What Came After Brown v Board Of Education
The desegregation of public education is generally viewed through the narrow lens of Thurgood Marshall taking his case to the Supreme Court with the aid of social science explaining how segregated schools promote a sense of inferiority in black students. A more expansive, and interesting, history of the struggle to desegregate schools includes the politics of state and local governments of the period, the machinations of local school boards and the long history before and after Brown v Board of Education.
58 Lonely Men is an important addition to all the particulars of the legacy of education inequality in America. The title sets the focus on federal judges who were responsible for determining how the Supreme Courts decision outlawing segregated schools was to be remedied. The author gives a thorough overview of the backgrounds of many of the judges, who themselves were generally segregationist, and how they were given the responsibility of balancing the conflicting interests of the local school boards and the NAACP lawyers.
Federal judges were generally appointed, in part, based on their personal politics, family background and ties to the community in which they would be working. This was particularly important for appointment to the southern states as judges had to abide by the cultural norms of southern society and their senators, who dominated the senate judiciary committee. Like much of the federal legislation during this period, judicial appointments were tainted with racism as a matter of principle.
The Roll Of District And Appeals Courts
There is a consensus that the Warren Court’s mistake was not being declarative in their opinion that desegregation had to be ended immediately. This was apparently done due to the entrenchment of racial segregation in the southern states, making immediate compliance impossible. But handing the job to fashion a uniform plan of desegregation to avowed segregationist judges created a tortuous experience where state and local officials strategized to create plans that would cause compliance to take several years or never at all. Peltason documents the southern legislatures creating new laws to delay desegregation and local boards of education would changes the rules midstream, to delay any meaningful action. Dwight Eisenhower appointed Warren as chief justice but regretted the decision in large part because of Warren’s decision in Brown v Board of Education. The author of Eisenhower vs Warren: The Battle For Civil Rights And Liberties, James F. Simon, quotes President Eisenhower as saying that he regretted nominating Earl Warren to become chief justice of the Supreme Court because of his position on school desegregation. Peltason quotes one segregationist as saying “As long as we can legislate, we can segregate.”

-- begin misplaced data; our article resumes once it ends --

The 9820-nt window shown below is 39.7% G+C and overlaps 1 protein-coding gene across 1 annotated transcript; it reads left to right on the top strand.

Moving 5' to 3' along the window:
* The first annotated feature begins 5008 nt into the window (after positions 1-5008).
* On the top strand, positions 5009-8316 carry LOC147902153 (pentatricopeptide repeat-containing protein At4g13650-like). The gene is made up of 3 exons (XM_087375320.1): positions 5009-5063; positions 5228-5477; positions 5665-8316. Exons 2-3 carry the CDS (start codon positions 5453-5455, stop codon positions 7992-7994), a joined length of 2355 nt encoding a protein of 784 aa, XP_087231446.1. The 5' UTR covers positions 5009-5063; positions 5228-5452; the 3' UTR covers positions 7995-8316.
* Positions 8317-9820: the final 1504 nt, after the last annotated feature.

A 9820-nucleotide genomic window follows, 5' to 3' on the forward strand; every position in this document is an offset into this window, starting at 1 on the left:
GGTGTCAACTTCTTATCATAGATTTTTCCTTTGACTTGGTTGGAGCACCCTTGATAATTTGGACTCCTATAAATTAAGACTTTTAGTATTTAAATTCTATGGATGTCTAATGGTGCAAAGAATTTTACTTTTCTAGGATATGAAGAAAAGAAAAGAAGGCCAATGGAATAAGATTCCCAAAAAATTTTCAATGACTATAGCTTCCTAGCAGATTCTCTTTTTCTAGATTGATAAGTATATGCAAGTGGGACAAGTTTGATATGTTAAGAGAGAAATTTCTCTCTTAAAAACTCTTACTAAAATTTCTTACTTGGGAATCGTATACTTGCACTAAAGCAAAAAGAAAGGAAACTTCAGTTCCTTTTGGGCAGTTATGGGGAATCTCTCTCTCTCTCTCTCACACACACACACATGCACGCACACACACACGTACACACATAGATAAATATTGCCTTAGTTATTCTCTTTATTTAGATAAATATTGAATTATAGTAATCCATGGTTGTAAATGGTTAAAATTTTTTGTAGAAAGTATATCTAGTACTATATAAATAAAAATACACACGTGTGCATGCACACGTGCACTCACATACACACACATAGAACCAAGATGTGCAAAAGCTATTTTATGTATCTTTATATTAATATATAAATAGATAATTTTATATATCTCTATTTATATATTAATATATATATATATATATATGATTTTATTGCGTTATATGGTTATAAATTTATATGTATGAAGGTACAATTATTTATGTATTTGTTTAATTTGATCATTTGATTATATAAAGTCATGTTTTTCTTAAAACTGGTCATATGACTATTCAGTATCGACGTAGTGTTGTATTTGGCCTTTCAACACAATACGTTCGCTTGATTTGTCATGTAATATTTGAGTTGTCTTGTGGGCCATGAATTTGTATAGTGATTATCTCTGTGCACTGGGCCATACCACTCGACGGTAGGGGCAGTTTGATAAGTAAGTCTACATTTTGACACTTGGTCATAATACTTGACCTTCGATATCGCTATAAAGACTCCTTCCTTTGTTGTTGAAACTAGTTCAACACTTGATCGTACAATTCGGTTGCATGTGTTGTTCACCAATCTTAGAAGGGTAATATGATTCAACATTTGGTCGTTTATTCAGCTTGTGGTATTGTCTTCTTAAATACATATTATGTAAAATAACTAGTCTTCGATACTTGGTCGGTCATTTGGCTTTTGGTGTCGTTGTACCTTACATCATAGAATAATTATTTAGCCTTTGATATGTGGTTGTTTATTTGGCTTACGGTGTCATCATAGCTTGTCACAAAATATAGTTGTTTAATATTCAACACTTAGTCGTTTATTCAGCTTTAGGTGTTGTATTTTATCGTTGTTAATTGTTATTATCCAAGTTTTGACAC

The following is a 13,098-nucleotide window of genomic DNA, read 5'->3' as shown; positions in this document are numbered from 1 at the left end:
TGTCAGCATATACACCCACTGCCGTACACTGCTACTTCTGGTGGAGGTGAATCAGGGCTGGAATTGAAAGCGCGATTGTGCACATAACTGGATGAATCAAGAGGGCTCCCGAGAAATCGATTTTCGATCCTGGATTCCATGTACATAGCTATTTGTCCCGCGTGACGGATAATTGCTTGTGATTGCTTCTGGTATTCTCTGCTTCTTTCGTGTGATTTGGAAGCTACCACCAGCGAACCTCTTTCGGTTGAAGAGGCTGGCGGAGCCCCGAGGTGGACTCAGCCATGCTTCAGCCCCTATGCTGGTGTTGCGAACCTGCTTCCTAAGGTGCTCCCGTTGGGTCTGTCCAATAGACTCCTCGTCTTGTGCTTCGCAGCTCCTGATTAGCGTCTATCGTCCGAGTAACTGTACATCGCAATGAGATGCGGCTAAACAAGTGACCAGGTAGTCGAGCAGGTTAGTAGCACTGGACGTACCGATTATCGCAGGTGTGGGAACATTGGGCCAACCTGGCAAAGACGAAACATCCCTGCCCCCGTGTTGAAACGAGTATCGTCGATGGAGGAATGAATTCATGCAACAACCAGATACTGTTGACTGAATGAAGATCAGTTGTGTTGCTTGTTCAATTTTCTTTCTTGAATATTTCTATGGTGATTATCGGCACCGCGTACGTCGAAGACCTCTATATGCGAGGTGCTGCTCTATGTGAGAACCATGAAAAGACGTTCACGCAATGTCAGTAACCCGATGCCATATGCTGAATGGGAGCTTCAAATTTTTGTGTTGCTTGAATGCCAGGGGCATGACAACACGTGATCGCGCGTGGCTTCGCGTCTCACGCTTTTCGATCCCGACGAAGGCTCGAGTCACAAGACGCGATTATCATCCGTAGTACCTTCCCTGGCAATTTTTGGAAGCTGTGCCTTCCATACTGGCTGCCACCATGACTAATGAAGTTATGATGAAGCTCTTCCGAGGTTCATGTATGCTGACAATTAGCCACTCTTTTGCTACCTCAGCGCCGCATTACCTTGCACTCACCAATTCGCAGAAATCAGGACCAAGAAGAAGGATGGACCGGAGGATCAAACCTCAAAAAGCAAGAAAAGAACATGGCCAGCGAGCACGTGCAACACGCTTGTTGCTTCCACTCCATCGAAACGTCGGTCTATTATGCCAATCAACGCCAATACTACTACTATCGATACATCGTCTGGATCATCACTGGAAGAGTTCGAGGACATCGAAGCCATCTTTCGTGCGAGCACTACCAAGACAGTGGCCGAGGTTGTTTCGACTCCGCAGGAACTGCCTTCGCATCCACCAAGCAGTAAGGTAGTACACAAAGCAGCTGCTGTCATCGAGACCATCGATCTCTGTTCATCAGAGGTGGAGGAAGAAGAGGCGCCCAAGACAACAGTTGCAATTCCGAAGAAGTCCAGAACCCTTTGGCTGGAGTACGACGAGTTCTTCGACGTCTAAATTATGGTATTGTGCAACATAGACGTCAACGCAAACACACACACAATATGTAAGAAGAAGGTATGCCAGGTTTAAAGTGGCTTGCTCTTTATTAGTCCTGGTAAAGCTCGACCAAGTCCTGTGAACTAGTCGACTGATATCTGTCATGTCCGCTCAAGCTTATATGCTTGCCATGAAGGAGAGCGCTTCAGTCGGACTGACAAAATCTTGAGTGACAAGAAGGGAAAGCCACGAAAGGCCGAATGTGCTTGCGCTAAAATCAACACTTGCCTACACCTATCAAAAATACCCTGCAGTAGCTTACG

The author offers thorough profiles of individual actors in the school desegregation cause. Rev. Fred Shuttlesworth, a noted civil rights advocate in Birmingham, Alabama, attempts to enroll his daughters in the closest school to their home and is beaten and has his home bombed in the process. And Autherine Lucy, whose attempt to enroll as a graduate student at the University of Alabama, causes a riot by white students. Several conspirators, like Governor Orval Faubus, of Arkansas, are highlighted in detail showing how intimidation and subterfuge were tools to thwart desegregation efforts. And in the end Peltason explains how school systems organized to close public schools and open private academies for white children only, leaving black children with few alternatives.
By focusing on the attitudes and processes of southern district and appeals court justices 58 Lonely Men gives a very thorough account of the varied interests in the desegregation effort. While the accounts given focus on how desegregation efforts played out only in southern states, where entrenched opposition was most prevalent, it is a useful addition to anyone wanting a more thorough understanding of the history of school desegregation. For anyone interested in the details of Brown v Board of Education, this is a valuable resource.